Fifth Report | Fantasia 2015

christmashorror 75A Christmas Horror Story is a lot of fun, and sometimes that’s exactly what the world needs.

 

 

 

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One thing I love about film festivals is the number of opportunities they give me to discover films I really like but would not have seen otherwise under ordinary film-going circumstances (like going to a movie theater). With a festival, there are so many films to see that it’s easier to take a chance on something, even if it doesn’t seem right up your alley. After all, if you don’t like a film, you can immediately drown your sorrows by seeing another film, and the memory of one good film easily outweighs the memories of several bad ones.

So my first epiphany-like experience at Fantasia 2015 came from an unlikely source: a graphic horror movie with a Christmas theme occupying the last slot of the Monday night programming. As a rule, I’m not big on graphic horror, but for whatever reason, I still decided to give this one a try. The showing was sold out, even in that unfriendly time slot, which was a positive sign, although I figured that might be due to Canadian content. I may have been partly right, but A Christmas Horror Story, directed by Grant Harvey, Brett Sullivan, and Steven Hoban (all Canadians, and all veterans of the Ginger Snaps franchise), earns its right to be seen based on sharp execution of a well-written screenplay, with excellent acting and impeccable special effects.

A Christmas Horror Story is a portmanteau/anthology film, a genre I happen to love (one of my all-time favorites being the 1945 Dead of Night). As the title suggests, it’s Christmas Eve. Like in the Ginger Snaps films, the action is set in the fictional suburb of Bailey Groves (of course, you caught the reference to George Bailey and It’s a Wonderful Life). The film is framed by a story involving William Shatner (born in Montreal) doing what he does best, self-aware parody, as a full-of-himself radio DJ who likes more than a little rum in his eggnog.

Bailey Groves is not entirely the placid suburb it seems to be, however. One year ago, two teenagers were murdered in the basement of a school that once served as a church-run home for pregnant (and unwed) girls. Three current high school students have the bright idea of creating a film about the murders for a school project, so they break in with their cameras and sound equipment. And, of course, they find more than they bargained for. Meanwhile, a policeman and his family venture to what they believe to be a deserted area to steal a Christmas tree, but of course they don’t get away with that either. As a bonus, there’s some surprisingly sensitive (for a horror film, anyway) psychological interpretations of the relationships among the family members. There’s also consideration of how the policeman is still affected by his experience of having discovered the dead teenagers a year ago.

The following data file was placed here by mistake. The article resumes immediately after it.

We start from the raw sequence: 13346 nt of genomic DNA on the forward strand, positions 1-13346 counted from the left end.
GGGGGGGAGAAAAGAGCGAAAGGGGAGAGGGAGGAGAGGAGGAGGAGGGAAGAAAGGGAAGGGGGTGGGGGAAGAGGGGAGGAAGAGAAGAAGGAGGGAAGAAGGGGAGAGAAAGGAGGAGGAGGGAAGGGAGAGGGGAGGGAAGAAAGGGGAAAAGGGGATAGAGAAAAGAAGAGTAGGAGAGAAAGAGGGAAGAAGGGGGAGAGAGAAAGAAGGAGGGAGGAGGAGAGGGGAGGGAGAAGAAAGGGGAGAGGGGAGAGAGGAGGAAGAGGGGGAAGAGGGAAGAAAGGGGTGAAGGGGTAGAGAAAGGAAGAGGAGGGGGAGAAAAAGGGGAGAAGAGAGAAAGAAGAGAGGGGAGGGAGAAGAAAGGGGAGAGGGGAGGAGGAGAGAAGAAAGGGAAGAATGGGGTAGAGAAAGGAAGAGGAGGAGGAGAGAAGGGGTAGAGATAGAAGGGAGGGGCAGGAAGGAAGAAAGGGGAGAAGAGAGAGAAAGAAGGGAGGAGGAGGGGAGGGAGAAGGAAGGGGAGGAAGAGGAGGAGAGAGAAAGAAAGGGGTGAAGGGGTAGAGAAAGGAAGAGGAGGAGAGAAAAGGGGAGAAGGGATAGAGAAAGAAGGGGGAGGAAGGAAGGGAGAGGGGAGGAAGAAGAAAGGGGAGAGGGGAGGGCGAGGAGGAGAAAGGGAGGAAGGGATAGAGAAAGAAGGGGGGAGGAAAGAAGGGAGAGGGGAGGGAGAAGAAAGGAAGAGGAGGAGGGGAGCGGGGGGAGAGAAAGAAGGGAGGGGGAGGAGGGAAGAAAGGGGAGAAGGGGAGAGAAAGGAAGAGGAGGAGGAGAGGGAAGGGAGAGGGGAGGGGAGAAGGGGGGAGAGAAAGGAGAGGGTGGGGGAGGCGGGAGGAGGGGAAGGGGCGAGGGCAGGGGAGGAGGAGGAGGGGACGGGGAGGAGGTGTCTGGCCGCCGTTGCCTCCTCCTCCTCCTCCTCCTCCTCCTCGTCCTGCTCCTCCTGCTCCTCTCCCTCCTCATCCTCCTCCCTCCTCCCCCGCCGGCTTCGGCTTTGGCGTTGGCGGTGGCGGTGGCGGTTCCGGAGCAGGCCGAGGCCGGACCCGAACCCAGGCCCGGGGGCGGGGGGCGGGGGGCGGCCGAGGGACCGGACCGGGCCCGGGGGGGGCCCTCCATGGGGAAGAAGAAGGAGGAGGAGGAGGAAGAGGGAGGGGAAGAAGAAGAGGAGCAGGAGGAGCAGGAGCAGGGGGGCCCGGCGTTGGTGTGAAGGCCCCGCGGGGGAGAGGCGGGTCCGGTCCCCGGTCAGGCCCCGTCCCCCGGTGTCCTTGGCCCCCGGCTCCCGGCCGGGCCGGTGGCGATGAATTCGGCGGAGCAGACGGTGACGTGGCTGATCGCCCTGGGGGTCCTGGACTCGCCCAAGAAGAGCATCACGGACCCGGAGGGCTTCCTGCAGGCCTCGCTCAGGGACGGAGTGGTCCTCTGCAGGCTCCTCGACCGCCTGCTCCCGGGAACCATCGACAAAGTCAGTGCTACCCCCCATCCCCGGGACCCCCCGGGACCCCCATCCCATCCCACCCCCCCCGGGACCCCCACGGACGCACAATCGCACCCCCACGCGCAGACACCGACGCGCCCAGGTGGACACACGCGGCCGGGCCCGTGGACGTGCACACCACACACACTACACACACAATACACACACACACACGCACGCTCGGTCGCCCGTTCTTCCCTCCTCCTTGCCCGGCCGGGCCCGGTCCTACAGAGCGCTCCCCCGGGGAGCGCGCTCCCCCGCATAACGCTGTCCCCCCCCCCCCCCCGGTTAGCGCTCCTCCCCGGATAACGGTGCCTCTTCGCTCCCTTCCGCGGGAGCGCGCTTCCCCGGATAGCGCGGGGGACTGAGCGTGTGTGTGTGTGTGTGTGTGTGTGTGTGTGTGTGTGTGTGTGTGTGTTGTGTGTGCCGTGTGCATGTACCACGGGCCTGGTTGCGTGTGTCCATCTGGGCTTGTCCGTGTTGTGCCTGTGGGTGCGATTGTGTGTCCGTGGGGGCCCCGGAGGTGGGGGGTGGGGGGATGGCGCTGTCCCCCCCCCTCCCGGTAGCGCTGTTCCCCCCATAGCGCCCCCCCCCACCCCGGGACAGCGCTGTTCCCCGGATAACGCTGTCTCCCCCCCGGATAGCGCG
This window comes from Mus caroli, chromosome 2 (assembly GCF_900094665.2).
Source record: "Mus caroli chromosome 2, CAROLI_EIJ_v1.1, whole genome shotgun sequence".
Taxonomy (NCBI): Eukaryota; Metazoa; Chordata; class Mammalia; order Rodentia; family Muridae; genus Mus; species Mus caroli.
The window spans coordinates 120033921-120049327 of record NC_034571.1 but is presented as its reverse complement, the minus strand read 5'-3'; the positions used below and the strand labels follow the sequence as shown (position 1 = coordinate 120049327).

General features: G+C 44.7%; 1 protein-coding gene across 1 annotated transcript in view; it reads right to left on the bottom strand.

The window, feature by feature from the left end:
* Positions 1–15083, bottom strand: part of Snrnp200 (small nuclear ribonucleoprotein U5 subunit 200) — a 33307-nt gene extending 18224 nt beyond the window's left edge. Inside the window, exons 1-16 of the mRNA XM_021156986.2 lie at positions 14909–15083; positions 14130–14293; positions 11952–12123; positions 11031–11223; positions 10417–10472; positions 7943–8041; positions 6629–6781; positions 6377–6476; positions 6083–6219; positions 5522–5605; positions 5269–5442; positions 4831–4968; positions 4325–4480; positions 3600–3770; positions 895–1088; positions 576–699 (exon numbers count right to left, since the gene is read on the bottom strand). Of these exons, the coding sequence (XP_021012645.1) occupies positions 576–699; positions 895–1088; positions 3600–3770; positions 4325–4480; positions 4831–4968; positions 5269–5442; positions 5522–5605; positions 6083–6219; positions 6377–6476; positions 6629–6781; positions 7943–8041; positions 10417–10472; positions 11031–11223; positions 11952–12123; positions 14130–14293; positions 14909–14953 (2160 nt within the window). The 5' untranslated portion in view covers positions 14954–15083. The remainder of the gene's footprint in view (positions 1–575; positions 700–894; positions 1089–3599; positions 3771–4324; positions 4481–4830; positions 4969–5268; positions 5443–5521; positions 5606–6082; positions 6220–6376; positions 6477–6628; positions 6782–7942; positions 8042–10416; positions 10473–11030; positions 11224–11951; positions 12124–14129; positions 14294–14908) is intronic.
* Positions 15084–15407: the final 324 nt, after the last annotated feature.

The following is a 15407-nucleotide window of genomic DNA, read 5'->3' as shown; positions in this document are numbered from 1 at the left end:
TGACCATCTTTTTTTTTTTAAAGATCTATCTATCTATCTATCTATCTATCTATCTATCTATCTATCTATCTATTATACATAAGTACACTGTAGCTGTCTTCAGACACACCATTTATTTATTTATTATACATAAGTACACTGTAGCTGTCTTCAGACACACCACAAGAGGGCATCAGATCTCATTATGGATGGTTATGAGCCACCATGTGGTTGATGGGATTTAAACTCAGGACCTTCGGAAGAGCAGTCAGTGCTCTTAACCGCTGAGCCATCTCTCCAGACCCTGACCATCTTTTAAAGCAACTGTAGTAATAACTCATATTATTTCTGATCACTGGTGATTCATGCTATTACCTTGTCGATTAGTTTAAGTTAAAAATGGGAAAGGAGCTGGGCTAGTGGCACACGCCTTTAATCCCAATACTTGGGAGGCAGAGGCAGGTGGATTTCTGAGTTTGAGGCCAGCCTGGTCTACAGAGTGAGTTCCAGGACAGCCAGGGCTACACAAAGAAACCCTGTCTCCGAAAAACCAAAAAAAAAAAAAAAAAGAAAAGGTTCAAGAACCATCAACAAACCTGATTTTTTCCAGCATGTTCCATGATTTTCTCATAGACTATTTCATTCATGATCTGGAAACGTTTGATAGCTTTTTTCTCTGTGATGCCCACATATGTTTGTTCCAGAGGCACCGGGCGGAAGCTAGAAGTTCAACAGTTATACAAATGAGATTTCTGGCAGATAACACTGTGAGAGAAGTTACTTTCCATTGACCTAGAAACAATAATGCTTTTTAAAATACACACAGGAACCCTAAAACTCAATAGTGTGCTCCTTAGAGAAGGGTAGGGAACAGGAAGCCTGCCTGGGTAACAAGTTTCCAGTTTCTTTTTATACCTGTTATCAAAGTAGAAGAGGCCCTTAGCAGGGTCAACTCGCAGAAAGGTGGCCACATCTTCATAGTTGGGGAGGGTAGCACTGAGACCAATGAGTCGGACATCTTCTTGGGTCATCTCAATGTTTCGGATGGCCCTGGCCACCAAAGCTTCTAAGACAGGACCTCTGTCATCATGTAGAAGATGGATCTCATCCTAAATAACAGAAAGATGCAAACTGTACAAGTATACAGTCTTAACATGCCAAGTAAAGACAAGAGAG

In a third story, a bickering family pays a visit to a rich but grumpy aunt, as the husband hopes to extract a loan to keep his business alive. Instead, they manage to awaken the Krampus, a horned creature from German mythology that is a sort of anti-St. Nicolas, bringing punishment rather than gifts and good cheer. Meanwhile, at the North Pole, the elves have been infected by a virus that turns them into zombies. There’s nothing wildly original about any of these storylines, but all are crisply executed and effective (timing is everything in horror). Another reason this film is so effective is that the filmmakers chose to have all the stories unfold simultaneously, cutting from one to another, which helps build momentum toward a conclusion that pays them all off. It’s no Citizen Kane, but A Christmas Horror Story is a lot of fun, and sometimes that’s exactly what the world needs. | Sarah Boslaugh

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